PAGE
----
Brazil is in chaos. The country is a little more than two months away from playing host to the 2016 Olympics in the midst of a growing Zika crisis, while on the political front the Brazilian people face a corruption probe, the scandalous suspension of President Dilma Rousseff, a current coup-imposed government, and a backsliding economy. The latter underscores the tremendous odds Brazil faces in restoring some semblance of order. With a GDP that fell a shocking 3.8 percent in 2015, as well as rising inflation and unemployment rates and no clear leadership, it’s no wonder citizens are protesting in the streets.
Yet, you would never get a sense of the country’s mounting problems from the serene, ocean-front Niterói Contemporary Art Museum, where Louis Vuitton staged its Cruise 2017 collection to some 500 guests. From a distance, the space-age building resembles a flying saucer from which a winding red walkway extends, and the whole clinical, white mirage seems to hover atop a cliff overlooking Guanamara Bay.
In essence, the Louis Vuitton Cruise 2017 show represents a carefully considered combination of architecture, art, cultural heritage, brand heritage, and business strategy.
Louis Vuitton’s sports-themed collection looked to the future in more ways than one – it was aesthetically fashion forward and a representation of the brand’s embrace of the Brazilian market. The upheaval in the country is particularly salient to the brand’s choice to host a show in Rio de Janeiro. Michael Burke, Louis Vuitton’s Chief Executive, was quick to point out that the Cruise 2017 event was directly meant to signal the brand’s investment in the country, which was underscored by the fact that the event spanned several days and took a 300-person team to pull off. Brazil is the world’s fourth largest democracy, sixth largest economy, fifth biggest Fashion Week, and Louis Vuitton’s tenth biggest market – hence the brand’s refocused investment in the country. However, most would see the investment as a risky move given Brazil’s tenuous hold on order.
Louis Vuitton’s execs are clearly steering the ship when it comes to the brand’s expansion into Brazil, but its Creative Director, Nicolas Ghesquière, had aesthetics on his mind. While the sportif Cruise 2017 collection certainly seemed to pay homage to the upcoming Rio Olympics, Ghesquière’s true intention was to entice the many elite Brazilian clients in attendance by incorporating looks that centered on local pastimes like bingo and soccer – a move that was accomplished by the inclusion of prints created by Brazilian artists Hélio Oiticica and Aldemir Martins. Ghesquière was less concerned with capitalizing on Brazil’s position as an important market for the brand and more concerned with paying homage to the beauty and culture of the country. In so doing, his collection holds appeal far broader than Brazilian borders – it becomes a vehicle for exposing Louis Vuitton’s global client base to a rich, vibrant country that it may not otherwise know much about. In essence, the Louis Vuitton Cruise 2017 show represents a carefully considered combination of architecture, art, cultural heritage, brand heritage, and business strategy.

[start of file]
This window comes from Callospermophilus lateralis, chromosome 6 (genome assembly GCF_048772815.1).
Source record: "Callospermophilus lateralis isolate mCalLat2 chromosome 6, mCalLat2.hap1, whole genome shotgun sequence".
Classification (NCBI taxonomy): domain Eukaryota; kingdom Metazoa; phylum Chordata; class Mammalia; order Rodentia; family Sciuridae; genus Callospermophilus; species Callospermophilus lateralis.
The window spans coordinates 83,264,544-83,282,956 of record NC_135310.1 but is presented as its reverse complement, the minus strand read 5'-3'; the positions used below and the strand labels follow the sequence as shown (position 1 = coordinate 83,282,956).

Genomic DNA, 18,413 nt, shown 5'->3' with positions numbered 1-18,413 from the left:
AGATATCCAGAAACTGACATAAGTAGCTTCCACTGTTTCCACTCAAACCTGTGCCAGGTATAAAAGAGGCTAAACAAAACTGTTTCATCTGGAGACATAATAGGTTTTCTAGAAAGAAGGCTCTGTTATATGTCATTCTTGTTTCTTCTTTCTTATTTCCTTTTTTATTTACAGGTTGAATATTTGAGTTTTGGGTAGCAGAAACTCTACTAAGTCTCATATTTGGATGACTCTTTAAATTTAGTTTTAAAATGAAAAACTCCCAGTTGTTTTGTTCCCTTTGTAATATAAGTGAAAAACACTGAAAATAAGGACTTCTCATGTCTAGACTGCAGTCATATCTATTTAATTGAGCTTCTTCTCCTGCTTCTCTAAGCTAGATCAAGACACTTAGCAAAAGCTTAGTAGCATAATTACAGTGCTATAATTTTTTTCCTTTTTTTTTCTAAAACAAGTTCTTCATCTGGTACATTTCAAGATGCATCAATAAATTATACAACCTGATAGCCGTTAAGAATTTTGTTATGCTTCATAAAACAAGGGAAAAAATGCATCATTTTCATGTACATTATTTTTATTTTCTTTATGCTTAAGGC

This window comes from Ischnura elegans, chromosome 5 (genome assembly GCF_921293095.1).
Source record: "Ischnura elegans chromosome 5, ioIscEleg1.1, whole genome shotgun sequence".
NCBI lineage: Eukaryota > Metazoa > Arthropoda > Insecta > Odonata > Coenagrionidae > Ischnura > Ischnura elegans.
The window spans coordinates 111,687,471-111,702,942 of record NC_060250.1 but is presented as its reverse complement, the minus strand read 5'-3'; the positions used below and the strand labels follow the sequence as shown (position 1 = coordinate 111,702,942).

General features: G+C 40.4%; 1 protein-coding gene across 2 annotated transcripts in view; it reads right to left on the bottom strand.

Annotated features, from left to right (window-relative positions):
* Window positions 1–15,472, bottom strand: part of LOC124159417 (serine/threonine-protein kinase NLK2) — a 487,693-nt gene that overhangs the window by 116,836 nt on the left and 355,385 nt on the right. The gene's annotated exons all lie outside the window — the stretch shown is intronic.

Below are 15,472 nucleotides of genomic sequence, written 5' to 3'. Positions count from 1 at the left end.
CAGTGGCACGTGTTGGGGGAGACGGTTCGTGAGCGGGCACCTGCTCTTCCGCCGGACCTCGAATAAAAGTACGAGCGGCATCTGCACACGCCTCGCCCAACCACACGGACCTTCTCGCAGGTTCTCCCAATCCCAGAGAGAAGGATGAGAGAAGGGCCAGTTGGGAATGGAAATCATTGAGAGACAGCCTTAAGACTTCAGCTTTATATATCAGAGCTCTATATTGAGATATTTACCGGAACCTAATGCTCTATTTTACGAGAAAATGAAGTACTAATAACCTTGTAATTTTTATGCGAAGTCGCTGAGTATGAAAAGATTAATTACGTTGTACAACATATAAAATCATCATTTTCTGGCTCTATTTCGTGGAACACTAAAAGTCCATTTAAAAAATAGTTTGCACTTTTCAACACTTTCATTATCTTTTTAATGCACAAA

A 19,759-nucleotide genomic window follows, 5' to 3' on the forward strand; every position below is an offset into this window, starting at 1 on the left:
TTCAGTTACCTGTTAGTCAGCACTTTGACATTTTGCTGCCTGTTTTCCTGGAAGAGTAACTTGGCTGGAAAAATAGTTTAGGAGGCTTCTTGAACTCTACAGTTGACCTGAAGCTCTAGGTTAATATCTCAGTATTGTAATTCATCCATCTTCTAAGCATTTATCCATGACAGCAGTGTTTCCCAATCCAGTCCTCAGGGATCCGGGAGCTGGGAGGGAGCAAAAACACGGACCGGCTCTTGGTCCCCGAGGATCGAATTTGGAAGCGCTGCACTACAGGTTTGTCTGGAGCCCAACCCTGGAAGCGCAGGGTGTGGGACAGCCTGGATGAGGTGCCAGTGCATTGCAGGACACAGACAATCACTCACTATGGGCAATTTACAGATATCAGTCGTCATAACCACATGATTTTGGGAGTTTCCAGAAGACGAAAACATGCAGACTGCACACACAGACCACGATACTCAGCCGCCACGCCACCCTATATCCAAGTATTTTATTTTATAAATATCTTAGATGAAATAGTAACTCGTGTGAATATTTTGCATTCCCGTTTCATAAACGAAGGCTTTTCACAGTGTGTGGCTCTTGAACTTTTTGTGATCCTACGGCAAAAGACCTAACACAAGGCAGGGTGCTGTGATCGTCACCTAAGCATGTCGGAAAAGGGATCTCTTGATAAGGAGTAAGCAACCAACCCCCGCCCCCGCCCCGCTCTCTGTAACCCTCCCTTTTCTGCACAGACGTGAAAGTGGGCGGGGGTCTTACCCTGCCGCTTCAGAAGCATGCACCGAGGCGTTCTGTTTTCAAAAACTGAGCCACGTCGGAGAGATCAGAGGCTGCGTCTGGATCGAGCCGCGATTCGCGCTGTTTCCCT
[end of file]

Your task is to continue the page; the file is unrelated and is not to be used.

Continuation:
In a place where the modern and manmade meets the natural majesty of the sea, this collection seems to fall somewhere between sportswear and futuristic fashion.
Despite country-wide financial setbacks, Rio de Janeiro is still a city that is obsessed with status. For that reason, Louis Vuitton’s Cruise 2017 collection placed laser focus on accessories, with sequined skinny scarves, hyper-modern hybrid shoes, “boombox” bags with functioning Bluetooth technology, and vividly printed trunk bags acting as the ultimate collector’s items for the fashionably minded. With mountains, tropical forests, and oceans within Brazil’s borders, the adventure seeker has plenty of activities to explore, which Ghesquière referenced with clothes that were “meant to move”. These included zippered tops made with scuba material and shrunken dresses that recalled the look of unzipped wetsuits. The colorful, swirling palette gave the impression of collage work, but many of the looks were single pieces that were finished with porthole cutouts, geometric prints, and a hodgepodge of colorful trim and button accents. They looked more complicated than they really were.
In addition to this vibrant selection of wind-whipped jersey dresses and athletic minis were solid leather jackets and grommeted leather cape-tops, as well as patterned sweaters that revived the house’s Damier check, striped miniskirts festooned with sequins, lightweight parkas, and slender, cropped monochrome suits. In a place where the modern and manmade meets the natural majesty of the sea, this collection seems to fall somewhere between sportswear and futuristic fashion.
In an industry that prefers to play it safe when it comes to both business and creativity by providing predictability en masse every season, it’s refreshing to see a major luxury brand take a risk and embrace a challenging market – not only by unleashing an otherworldly collection, but by doing so in the middle of a country’s darkest hour. Business of Fashion called the brand’s move “critical to Louis Vuitton’s long-term strategy”, but when looking to the future in uncertain times, caution is advisable.